**Title:** The large scale limit of the observed galaxy power spectrum

**Authors:** Matteo Foglieni, Mattia Pantiri, Enea Di Dio, Emanuele Castorina

**First Author’s Institutions: **Leibniz Supercomputing Centre, University of Milan

**Status:** Accepted to Physical Review Letters [closed access]

If you’ve been paying attention to the world of cosmology, you might have heard quite a bit of press about tensions in the so-called ΛCDM model, which describes our current best assumptions about the structure, content, and history of the Universe. Part of the beauty of this model is its simplicity–it covers the entirety of cosmic time in just six parameters–but that simplicity may prove to be its downfall, as cosmologists continue to search for effects that may complicate the picture. Today’s authors discuss one such complication, and how it could affect our observations of galaxies billions of light years away.

### The devil in the details

The CMB, or Cosmic Microwave Background, is made up of light that began propagating just 380,000 years after the Big Bang, at a redshift of around 1100. It depicts a Universe that is remarkably homogeneous and isotropic; in other words, the CMB photons are the same temperature no matter what direction you look in or what part of spacetime you observe, to within one part in 100,000. What tiny variations in temperature do exist are assumed under ΛCDM to be completely random (more specifically, to follow a Gaussian distribution), and form the seeds of the galaxies and galaxy clusters that we live in today.

Although the CMB fluctuations are random to a good approximation, many theories predict that the underlying distribution is not, in fact, fully Gaussian. If we can detect such primordial non-Gaussianities (PNG) in our observations, it will be yet another source of data about the tensions in the ΛCDM model, and will allow us to distinguish between our many different ideas of the physics of the extremely early Universe.

One problem with searching for primordial non-Gaussianities is that some more recent, non-primordial effects can mimic them in our data. As light propagates through an expanding and changing Universe towards our telescopes, it can encounter relativistic projection effects that cause its wavelength to change. This could potentially distort our observations of the galaxy distribution on large scales in ways that are similar to the distortions caused by PNG, even though the effect actually originates much more recently. Astronomers have been hotly debating the extent of the potential distortion for years; could projection effects really mimic PNG, and how well?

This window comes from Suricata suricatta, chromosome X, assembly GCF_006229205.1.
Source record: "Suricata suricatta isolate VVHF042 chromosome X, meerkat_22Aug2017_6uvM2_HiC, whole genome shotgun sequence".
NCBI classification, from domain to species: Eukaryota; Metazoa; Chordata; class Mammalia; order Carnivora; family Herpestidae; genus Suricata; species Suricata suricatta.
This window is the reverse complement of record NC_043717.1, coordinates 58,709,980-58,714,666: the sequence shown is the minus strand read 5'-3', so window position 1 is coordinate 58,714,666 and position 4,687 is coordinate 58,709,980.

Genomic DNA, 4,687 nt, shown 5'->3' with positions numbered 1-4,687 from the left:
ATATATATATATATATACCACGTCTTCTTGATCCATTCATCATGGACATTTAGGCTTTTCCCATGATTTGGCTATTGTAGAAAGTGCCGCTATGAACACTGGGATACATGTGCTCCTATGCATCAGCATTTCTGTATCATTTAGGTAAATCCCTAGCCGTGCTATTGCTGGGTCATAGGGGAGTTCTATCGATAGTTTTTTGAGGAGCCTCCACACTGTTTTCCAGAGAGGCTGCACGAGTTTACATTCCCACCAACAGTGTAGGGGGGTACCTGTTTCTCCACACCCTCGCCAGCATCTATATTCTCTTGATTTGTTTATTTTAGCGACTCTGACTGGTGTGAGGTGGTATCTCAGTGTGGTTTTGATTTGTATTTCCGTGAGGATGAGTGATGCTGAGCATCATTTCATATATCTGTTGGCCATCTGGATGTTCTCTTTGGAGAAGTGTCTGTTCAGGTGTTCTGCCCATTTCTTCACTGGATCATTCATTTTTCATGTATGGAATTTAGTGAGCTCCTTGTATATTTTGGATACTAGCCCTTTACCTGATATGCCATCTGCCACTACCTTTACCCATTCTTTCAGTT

### The big picture

To get to the bottom of this confusion, today’s authors consider the observed matter power spectrum, which describes the difference between the density of a given patch of spacetime and the mean density of the Universe as a function of the volume being considered. The shape of this curve, shown in Figure 1, is well known over a wide variety of scales, but here we are specifically interested in especially large fluctuations (or small wavenumbers, on the left side of Figure 1). The matter distribution at these scales is sensitive to the initial conditions at the very beginning of the Universe, and is where we need to look if we want to find PNG.

To see whether projection effects and primordial non-Gaussianities could contribute to the matter power spectrum in similar ways, the authors of today’s paper compare their predicted shapes and strengths directly. Although the two are physically distinct and do not behave in exactly the same way, they find that some relativistic effects could indeed mimic a PNG, with a similar amplitude and proportionality to the scale *k*.

While our data about the large-scale end of the matter power spectrum is limited, and the resolution we would need in order to observe primordial non-Gaussianities is much higher than that of what is currently available, future missions will be able to reach this level of precision. Today’s authors have shown the necessity of including as many physical phenomena as possible in our analyses. In doing so, not only do we better understand the data, but we also gain the ability to make and report future groundbreaking discoveries. Who knows what we might find?

*Astrobite edited by Junellie Gonzalez-Quiles*

*Featured image credit: Andrew Pontzen/Fabio Governato*